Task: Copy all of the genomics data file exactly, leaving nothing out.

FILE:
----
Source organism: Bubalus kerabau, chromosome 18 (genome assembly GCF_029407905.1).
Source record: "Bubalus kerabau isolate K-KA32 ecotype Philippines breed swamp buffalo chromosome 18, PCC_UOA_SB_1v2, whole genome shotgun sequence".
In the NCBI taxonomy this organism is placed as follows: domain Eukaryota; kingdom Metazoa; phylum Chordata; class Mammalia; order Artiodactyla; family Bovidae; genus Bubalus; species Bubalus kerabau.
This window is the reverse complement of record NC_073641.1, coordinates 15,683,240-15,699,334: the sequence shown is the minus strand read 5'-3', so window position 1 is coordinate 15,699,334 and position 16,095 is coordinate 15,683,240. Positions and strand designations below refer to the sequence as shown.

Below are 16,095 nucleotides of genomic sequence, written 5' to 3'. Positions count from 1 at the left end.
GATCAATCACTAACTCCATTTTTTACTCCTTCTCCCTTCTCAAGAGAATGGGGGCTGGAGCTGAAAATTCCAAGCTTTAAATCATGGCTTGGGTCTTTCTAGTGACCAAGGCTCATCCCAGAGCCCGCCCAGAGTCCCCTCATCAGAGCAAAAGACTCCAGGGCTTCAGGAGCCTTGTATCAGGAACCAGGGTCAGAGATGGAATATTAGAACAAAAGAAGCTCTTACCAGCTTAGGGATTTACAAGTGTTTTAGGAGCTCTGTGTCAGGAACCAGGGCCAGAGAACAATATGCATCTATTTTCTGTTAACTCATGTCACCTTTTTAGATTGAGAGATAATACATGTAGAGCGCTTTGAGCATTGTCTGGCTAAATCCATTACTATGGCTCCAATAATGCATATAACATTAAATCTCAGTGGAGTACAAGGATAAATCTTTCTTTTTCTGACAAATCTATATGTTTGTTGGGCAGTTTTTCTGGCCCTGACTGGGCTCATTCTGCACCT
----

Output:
Source organism: Bubalus kerabau, chromosome 18 (genome assembly GCF_029407905.1).
Source record: "Bubalus kerabau isolate K-KA32 ecotype Philippines breed swamp buffalo chromosome 18, PCC_UOA_SB_1v2, whole genome shotgun sequence".
In the NCBI taxonomy this organism is placed as follows: domain Eukaryota; kingdom Metazoa; phylum Chordata; class Mammalia; order Artiodactyla; family Bovidae; genus Bubalus; species Bubalus kerabau.
This window is the reverse complement of record NC_073641.1, coordinates 15,683,240-15,699,334: the sequence shown is the minus strand read 5'-3', so window position 1 is coordinate 15,699,334 and position 16,095 is coordinate 15,683,240. Positions and strand designations below refer to the sequence as shown.

Below are 16,095 nucleotides of genomic sequence, written 5' to 3'. Positions count from 1 at the left end.
GATCAATCACTAACTCCATTTTTTACTCCTTCTCCCTTCTCAAGAGAATGGGGGCTGGAGCTGAAAATTCCAAGCTTTAAATCATGGCTTGGGTCTTTCTAGTGACCAAGGCTCATCCCAGAGCCCGCCCAGAGTCCCCTCATCAGAGCAAAAGACTCCAGGGCTTCAGGAGCCTTGTATCAGGAACCAGGGTCAGAGATGGAATATTAGAACAAAAGAAGCTCTTACCAGCTTAGGGATTTACAAGTGTTTTAGGAGCTCTGTGTCAGGAACCAGGGCCAGAGAACAATATGCATCTATTTTCTGTTAACTCATGTCACCTTTTTAGATTGAGAGATAATACATGTAGAGCGCTTTGAGCATTGTCTGGCTAAATCCATTACTATGGCTCCAATAATGCATATAACATTAAATCTCAGTGGAGTACAAGGATAAATCTTTCTTTTTCTGACAAATCTATATGTTTGTTGGGCAGTTTTTCTGGCCCTGACTGGGCTCATTCTGCACCT